Nene and the loan his son didn’t get

According to the Mail and Guardian, when Nhlanhla Nene was the chairman of the Public Investment Corporation (PIC), his son, Siyabonga approached the government investment company for a loan.

So Siyabonga has created a company called Indiafrec with an Indian partner called Muhammad Amir Mirza.

They wanted to to invest in a palm oil refinery in Mozambique so they approached the PIC for funding.

The oil refinery was S&S Refinarias. The PIC planned to buy into this refinery for about $29.25-million, with half its stake going to Indiafrec.

According the Mail and Guardian’s report, Nhlanhla’s spokesman says he didn’t know his son was involved in the deal until his son mentioned in conversation that they were having problems getting the deal through.

Nhlanhla had apparently asked his son to withdraw from it.

So in August of 2014 the deal changed, Matjila signed an appraisal report claiming that Siyabonga had resigned from Indiafrec, though the company’s records still have him as a director.

This isn’t that important though because Indiafrec was written out of the deal, Mirza was going in on the deal on his own. Indiafrec did however get a ‘referral fee’.

Which is consistent with Nhlanhla telling Siyabonga to get out.

My Take

This all explains an awful lot. Corrupt officials will appoint people who they feel they can control in some way. You hide my skeletons and I will hide yours.

This was probably why Jacob Zuma, or his owners, made Nhlanhla the finance minister in the first place, he had this over the man’s head as blackmail material.

The blackmail didn’t fully work – Nhlanhla for example repeatedly refused to sign off on the nuclear deal, much as he had not sold the PIC’s stake in Independent Media to the Guptas.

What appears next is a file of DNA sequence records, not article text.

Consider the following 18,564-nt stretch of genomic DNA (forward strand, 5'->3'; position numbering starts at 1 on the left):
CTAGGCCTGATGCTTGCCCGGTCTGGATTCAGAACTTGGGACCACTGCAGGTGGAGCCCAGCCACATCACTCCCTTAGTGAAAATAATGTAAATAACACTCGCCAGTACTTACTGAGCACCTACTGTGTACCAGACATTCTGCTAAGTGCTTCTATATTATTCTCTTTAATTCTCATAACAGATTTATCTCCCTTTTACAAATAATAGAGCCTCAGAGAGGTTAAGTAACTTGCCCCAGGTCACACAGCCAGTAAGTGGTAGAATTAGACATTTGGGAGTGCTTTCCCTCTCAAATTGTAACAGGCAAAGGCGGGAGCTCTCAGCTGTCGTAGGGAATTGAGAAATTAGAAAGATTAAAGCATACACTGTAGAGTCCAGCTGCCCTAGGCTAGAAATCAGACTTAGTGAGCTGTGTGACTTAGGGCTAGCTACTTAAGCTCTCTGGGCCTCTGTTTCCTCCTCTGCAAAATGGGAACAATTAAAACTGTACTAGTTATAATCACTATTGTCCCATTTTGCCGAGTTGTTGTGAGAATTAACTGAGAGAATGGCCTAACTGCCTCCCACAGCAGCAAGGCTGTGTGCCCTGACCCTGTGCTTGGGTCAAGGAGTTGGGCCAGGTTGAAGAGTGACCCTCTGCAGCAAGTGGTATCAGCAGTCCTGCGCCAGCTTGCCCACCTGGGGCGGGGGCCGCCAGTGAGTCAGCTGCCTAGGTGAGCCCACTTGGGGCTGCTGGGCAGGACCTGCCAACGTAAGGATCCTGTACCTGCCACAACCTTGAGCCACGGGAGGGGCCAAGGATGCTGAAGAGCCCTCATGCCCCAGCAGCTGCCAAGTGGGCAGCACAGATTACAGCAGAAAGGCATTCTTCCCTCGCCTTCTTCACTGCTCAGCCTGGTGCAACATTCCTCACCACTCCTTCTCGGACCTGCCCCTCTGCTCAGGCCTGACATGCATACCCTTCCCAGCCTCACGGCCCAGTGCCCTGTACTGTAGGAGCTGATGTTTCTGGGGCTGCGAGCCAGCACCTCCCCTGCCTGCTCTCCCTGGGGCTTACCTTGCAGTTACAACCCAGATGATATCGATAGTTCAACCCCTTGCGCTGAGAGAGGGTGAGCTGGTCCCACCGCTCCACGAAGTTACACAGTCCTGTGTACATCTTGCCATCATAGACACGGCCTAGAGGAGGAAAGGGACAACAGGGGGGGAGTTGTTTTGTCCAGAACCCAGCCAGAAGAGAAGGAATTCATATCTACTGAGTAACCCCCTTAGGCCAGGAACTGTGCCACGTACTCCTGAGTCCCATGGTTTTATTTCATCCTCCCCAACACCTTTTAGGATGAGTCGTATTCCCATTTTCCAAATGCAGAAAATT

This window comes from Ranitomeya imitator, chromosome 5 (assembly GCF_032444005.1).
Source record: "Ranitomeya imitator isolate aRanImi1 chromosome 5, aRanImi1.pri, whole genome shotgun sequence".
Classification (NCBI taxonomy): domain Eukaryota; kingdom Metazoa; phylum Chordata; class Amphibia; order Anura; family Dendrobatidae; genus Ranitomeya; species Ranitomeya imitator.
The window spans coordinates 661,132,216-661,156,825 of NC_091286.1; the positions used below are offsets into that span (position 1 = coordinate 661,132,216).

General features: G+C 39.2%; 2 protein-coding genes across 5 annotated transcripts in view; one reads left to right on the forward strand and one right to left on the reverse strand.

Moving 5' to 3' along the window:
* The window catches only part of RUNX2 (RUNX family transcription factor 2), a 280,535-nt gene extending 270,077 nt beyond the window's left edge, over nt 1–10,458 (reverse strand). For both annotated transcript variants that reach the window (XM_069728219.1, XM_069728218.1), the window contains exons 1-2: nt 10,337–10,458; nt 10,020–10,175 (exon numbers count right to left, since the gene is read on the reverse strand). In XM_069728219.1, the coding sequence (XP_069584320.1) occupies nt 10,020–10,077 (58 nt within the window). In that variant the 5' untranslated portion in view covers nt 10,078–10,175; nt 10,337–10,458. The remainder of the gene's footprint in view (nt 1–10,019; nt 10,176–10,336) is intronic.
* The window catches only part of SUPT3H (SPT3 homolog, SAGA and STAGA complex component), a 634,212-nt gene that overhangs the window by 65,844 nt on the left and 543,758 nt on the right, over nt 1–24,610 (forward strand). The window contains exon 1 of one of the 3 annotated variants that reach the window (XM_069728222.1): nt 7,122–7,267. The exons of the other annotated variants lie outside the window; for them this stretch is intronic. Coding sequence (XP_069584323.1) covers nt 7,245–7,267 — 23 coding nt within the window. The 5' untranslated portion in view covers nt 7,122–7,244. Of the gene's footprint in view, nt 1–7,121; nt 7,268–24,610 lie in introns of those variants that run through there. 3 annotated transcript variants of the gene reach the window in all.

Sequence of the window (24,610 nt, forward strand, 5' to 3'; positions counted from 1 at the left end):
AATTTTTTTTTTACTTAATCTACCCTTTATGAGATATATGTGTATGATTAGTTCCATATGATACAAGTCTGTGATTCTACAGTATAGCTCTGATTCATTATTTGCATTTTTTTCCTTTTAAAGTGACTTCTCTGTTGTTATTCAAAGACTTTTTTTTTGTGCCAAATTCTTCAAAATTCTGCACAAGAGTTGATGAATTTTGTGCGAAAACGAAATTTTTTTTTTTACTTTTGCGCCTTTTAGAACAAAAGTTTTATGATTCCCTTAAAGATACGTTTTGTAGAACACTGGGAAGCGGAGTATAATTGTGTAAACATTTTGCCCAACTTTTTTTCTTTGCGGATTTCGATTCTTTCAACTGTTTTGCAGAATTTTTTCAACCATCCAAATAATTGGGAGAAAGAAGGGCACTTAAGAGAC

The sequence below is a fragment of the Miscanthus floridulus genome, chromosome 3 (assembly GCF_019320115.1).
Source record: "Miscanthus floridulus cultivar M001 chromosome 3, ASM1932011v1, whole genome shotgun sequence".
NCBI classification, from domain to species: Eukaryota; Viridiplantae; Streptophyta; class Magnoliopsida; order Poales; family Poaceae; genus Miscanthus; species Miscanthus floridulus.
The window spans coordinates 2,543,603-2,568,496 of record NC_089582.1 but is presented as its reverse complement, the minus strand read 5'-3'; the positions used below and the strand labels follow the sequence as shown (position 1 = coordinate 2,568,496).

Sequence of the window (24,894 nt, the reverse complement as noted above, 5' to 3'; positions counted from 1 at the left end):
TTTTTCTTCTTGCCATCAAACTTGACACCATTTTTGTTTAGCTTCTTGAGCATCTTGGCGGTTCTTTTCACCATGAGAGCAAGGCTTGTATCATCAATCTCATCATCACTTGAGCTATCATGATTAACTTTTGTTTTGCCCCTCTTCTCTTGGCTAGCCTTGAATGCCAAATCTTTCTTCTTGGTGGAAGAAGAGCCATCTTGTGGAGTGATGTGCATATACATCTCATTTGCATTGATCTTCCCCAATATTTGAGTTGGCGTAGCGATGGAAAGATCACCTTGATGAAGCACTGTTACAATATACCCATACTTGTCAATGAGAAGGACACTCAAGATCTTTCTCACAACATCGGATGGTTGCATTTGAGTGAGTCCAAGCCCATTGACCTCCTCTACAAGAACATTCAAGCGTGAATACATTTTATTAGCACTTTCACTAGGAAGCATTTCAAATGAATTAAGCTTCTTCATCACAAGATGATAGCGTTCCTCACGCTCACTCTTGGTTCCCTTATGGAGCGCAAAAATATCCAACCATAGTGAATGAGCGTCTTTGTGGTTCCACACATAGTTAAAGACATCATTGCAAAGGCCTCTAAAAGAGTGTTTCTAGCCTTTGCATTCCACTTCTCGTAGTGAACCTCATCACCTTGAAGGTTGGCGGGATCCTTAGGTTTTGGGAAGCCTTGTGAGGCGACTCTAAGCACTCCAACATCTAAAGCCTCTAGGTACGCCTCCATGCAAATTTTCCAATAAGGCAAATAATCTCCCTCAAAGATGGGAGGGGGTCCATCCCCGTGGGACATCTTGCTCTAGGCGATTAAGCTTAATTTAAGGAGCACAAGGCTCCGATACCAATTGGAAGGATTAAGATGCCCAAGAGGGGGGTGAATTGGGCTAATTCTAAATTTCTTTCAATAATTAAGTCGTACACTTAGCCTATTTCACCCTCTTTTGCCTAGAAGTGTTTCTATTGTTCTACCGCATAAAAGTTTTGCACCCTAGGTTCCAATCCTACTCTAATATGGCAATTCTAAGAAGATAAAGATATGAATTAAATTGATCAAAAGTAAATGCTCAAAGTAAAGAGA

That said, while Nhlanhla wasn’t going to be party to anything too crooked, he wasn’t going to speak up either because there was this deal involving his son.

If you want to know why he didn’t come forward earlier – Nhlanhla is being hauled over the coals here over a loan his son didn’t appear to actually get.

At most Siyabonga might have gotten a share of the referral fee, but this was not his father’s doing or wish. It looks like Nhlanhla tried to keep his son out of it.

This certainly doesn’t look good, but I don’t think he was corrupt, he was in a position where he was forced to skirt the borders.

Nhlanhla should have come forward years ago. The answer to being blackmailed isn’t to quietly resist but to be transparent – if you are the one who reveals this kind of dirt on yourself it no longer has any power.

And when it is revealed by somebody else – people don’t believe that all was revealed. Think of this, the nuclear deal was when Nhlanhla stood straight, but how many things has he kept quiet about for so long because this was hanging over his head?

It is always better to be open with this sort of thing, otherwise it can take on a life of its own and rule yours.

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